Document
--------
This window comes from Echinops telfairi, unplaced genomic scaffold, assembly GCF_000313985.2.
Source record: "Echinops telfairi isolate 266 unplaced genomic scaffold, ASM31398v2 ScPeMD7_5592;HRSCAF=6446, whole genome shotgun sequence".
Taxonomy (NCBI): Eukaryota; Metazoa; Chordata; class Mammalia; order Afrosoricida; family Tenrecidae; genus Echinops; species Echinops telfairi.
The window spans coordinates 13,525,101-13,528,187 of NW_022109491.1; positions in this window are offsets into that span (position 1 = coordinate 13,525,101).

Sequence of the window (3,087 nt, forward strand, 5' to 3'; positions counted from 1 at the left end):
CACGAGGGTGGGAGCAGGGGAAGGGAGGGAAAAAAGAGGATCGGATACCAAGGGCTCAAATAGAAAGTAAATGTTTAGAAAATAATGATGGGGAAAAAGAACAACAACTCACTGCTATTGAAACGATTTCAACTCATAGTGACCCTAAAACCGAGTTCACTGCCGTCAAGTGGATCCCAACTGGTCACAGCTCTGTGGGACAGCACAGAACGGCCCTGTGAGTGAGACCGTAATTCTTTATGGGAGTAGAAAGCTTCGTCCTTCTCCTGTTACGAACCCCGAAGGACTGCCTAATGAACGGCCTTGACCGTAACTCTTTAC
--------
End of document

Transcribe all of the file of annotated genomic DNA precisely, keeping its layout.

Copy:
This window comes from Echinops telfairi, unplaced genomic scaffold, assembly GCF_000313985.2.
Source record: "Echinops telfairi isolate 266 unplaced genomic scaffold, ASM31398v2 ScPeMD7_5592;HRSCAF=6446, whole genome shotgun sequence".
Taxonomy (NCBI): Eukaryota; Metazoa; Chordata; class Mammalia; order Afrosoricida; family Tenrecidae; genus Echinops; species Echinops telfairi.
The window spans coordinates 13,525,101-13,528,187 of NW_022109491.1; positions in this window are offsets into that span (position 1 = coordinate 13,525,101).

Sequence of the window (3,087 nt, forward strand, 5' to 3'; positions counted from 1 at the left end):
CACGAGGGTGGGAGCAGGGGAAGGGAGGGAAAAAAGAGGATCGGATACCAAGGGCTCAAATAGAAAGTAAATGTTTAGAAAATAATGATGGGGAAAAAGAACAACAACTCACTGCTATTGAAACGATTTCAACTCATAGTGACCCTAAAACCGAGTTCACTGCCGTCAAGTGGATCCCAACTGGTCACAGCTCTGTGGGACAGCACAGAACGGCCCTGTGAGTGAGACCGTAATTCTTTATGGGAGTAGAAAGCTTCGTCCTTCTCCTGTTACGAACCCCGAAGGACTGCCTAATGAACGGCCTTGACCGTAACTCTTTAC